Around a third of those receiving housing benefit – that’s 1.2 million people – currently live in private rented accommodation and the number of working people claiming benefit to help with their rent payments doubled between 2011 and 2016 (House of Commons stats). When you look at the rate at which the PRS is growing, while the government continues to fall behind on its social sector housebuilding targets, it’s clear that more private landlords need to be encouraged to let to tenants on benefits.
The Council of Mortgage Lenders’ landlord survey (Dec 2016) found that only 8% of buy-to-let landlords house LHA claimants, while the English Housing Survey 2014/15 showed 28% of all private renters received housing benefit. This suggests that it really is a very niche market, but that those landlords who do let to people claiming LHA are doing so on quite a big scale.
The main reason the majority of landlords are wary of letting to tenants on benefits is financial. Rents tend to be lower than can be achieved by letting to financially independent tenants and are usually paid a month in arrears, rather than in advance. And if tenants aren’t working, they’re likely to spend more time in the property, meaning it suffers more wear and tear than it might otherwise.
That being said, landlords – particularly those who have a large portfolio – can find it personally rewarding to put a portion of their investment towards helping people who struggle to find rented accommodation in the PRS. And for all the hysterical headlines and bad news stories, many LHA tenants are decent, pay their rent on time and look after the property well. More importantly, an increasing number of people are in real need of safe, secure accommodation that the government simply cannot provide.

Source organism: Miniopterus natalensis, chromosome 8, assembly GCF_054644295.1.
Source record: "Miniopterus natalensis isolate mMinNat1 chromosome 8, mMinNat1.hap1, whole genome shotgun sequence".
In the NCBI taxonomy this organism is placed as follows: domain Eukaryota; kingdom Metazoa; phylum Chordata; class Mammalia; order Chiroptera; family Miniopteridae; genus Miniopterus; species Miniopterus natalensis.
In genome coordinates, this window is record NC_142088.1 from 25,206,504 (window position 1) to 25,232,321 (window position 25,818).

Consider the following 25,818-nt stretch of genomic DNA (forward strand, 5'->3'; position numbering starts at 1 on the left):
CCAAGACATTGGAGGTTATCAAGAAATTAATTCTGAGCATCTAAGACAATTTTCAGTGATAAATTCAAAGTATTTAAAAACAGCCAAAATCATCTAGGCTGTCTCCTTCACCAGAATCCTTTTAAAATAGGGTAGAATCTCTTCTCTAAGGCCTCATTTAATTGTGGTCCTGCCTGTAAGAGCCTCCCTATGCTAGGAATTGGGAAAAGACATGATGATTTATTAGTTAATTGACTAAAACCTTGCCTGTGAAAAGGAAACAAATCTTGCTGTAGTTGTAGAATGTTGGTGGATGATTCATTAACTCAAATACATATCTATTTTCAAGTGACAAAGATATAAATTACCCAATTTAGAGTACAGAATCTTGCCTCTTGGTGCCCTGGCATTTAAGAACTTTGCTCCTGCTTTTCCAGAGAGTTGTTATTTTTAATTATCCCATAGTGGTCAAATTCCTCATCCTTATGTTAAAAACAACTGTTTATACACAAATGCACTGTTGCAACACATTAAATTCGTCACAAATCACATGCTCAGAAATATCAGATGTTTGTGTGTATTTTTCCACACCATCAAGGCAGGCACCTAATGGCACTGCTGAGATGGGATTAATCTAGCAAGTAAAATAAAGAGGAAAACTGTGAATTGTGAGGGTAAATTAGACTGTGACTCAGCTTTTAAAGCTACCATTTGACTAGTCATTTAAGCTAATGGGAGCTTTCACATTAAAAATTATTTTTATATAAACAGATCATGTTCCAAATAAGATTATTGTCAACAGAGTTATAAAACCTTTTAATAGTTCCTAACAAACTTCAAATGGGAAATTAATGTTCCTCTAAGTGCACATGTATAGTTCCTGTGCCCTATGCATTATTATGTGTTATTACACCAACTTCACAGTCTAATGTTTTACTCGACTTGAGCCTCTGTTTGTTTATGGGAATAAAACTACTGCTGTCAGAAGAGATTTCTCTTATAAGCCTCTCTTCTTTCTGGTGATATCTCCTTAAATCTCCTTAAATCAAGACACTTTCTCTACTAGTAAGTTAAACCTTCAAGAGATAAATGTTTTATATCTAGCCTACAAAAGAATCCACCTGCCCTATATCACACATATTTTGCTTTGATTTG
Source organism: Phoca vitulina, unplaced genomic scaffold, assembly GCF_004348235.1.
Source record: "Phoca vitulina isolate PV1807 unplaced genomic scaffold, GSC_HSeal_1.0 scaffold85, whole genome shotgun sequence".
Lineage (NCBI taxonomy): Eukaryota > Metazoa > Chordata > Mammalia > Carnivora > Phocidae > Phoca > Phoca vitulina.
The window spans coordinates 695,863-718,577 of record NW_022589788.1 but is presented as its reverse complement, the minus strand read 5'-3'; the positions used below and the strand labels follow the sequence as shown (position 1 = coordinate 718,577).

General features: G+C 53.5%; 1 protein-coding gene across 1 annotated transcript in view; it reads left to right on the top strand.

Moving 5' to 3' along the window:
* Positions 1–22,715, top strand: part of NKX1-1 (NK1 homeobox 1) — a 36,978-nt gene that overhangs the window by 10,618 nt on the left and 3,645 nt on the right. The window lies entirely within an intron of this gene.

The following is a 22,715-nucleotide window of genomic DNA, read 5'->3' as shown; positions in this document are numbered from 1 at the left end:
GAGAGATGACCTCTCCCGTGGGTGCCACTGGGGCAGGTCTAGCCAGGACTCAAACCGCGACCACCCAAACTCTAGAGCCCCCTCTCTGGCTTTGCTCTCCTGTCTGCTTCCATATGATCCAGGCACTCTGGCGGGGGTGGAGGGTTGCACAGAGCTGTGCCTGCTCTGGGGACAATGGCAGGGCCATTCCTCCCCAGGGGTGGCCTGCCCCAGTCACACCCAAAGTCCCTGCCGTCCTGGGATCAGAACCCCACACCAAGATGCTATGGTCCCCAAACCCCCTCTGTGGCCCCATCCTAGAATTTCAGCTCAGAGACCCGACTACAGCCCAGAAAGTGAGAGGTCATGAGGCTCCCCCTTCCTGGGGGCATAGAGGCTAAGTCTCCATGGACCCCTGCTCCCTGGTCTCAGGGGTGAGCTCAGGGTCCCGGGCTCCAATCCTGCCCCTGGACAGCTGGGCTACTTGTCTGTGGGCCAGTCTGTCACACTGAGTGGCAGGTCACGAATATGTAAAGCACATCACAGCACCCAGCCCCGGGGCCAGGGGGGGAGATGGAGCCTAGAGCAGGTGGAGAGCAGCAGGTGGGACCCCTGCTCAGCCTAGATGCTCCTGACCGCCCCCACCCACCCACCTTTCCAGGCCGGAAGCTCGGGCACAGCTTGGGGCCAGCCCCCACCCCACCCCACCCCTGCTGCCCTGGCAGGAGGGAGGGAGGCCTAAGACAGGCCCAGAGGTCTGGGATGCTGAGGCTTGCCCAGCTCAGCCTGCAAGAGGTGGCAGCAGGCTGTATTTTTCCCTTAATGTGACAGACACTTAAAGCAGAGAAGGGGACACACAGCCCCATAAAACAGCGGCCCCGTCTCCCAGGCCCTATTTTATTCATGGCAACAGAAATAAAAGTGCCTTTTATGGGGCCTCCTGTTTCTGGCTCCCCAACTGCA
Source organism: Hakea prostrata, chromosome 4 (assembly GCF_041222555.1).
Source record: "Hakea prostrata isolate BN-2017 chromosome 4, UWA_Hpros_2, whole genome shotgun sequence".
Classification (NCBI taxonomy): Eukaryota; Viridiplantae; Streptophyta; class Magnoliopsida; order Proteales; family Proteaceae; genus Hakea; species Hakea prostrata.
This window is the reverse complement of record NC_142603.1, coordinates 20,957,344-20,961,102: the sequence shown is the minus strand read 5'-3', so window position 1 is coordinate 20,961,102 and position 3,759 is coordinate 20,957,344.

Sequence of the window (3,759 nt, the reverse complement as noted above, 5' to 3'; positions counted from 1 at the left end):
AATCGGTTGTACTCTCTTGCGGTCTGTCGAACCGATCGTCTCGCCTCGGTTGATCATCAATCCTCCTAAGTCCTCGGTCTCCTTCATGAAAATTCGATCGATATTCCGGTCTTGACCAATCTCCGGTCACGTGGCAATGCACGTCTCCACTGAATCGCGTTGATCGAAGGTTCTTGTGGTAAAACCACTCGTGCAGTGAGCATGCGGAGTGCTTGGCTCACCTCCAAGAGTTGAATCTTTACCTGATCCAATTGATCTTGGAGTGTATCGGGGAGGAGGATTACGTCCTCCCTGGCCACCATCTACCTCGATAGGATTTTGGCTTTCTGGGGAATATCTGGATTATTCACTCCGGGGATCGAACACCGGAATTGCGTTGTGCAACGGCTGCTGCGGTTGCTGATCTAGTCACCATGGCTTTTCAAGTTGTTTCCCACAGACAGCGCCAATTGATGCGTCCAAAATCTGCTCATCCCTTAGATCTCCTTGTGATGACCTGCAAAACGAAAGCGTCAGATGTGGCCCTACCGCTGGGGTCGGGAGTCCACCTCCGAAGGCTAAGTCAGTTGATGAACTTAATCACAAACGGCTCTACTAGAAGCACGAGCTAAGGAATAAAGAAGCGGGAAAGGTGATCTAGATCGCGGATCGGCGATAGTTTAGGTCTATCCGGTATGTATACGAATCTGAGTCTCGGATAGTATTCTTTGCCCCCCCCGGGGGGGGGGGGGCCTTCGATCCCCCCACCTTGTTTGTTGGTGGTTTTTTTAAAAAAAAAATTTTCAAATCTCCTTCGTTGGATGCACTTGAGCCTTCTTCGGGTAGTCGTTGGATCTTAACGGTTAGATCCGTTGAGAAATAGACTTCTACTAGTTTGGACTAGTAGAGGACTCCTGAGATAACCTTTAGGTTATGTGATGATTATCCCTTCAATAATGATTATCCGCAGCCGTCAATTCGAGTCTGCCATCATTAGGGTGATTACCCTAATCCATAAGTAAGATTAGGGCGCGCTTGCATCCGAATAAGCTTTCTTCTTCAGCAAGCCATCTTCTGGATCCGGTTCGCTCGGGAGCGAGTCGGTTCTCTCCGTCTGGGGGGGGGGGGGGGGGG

Five important things to know if you’re thinking of letting to tenants on benefits:
- Some buy-to-let mortgages prohibit tenants claiming LHA living in the property. A recent survey carried out by mortgage consultancy 3mc revealed that two thirds of the largest buy to let mortgage lenders (representing 90% of the market and including TSB, NatWest and Virgin) don’t allow properties to be let to tenants receiving housing benefit. So check the terms and conditions of your product with your lender.
- Insurance premiums are likely to be higher. LHA tenants are usually considered high risk, meaning your landlord insurance premiums will almost certainly go up
- Rent is paid every 4 weeks, rather than every month. This means you might need to keep an eye on your cash flow, as the rental income you receive will probably be out of sync with your mortgage payments.
- The local authority can change allowances without warning. They can amend the amount, backdate overpayments and stop and start payments whenever they like, which could make it difficult for your tenant to manage making regular rent payments.
- It may be very difficult to pursue a tenant who owes you rent. Data protection laws mean that if an LHA tenant leaves owing you money, the local authority can’t and won’t give you any forwarding address or current contact details for them.
More information on LHA (Local Housing Allowance) from Shelter.